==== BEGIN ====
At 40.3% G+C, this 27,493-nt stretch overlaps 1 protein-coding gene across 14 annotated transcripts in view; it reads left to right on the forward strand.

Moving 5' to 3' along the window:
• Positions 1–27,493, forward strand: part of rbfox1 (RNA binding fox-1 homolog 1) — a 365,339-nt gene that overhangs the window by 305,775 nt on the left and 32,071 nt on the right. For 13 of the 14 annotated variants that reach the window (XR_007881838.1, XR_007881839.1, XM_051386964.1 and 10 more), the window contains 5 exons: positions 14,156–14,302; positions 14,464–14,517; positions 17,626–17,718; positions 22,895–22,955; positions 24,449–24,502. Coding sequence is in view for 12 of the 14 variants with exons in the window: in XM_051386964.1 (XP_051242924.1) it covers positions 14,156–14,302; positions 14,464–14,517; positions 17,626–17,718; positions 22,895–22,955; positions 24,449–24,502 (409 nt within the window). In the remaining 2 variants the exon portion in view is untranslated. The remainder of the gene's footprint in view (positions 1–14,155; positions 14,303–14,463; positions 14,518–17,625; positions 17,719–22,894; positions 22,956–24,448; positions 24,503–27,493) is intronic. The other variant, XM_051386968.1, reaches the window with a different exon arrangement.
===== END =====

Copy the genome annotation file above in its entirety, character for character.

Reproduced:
At 40.3% G+C, this 27,493-nt stretch overlaps 1 protein-coding gene across 14 annotated transcripts in view; it reads left to right on the forward strand.

Moving 5' to 3' along the window:
• Positions 1–27,493, forward strand: part of rbfox1 (RNA binding fox-1 homolog 1) — a 365,339-nt gene that overhangs the window by 305,775 nt on the left and 32,071 nt on the right. For 13 of the 14 annotated variants that reach the window (XR_007881838.1, XR_007881839.1, XM_051386964.1 and 10 more), the window contains 5 exons: positions 14,156–14,302; positions 14,464–14,517; positions 17,626–17,718; positions 22,895–22,955; positions 24,449–24,502. Coding sequence is in view for 12 of the 14 variants with exons in the window: in XM_051386964.1 (XP_051242924.1) it covers positions 14,156–14,302; positions 14,464–14,517; positions 17,626–17,718; positions 22,895–22,955; positions 24,449–24,502 (409 nt within the window). In the remaining 2 variants the exon portion in view is untranslated. The remainder of the gene's footprint in view (positions 1–14,155; positions 14,303–14,463; positions 14,518–17,625; positions 17,719–22,894; positions 22,956–24,448; positions 24,503–27,493) is intronic. The other variant, XM_051386968.1, reaches the window with a different exon arrangement.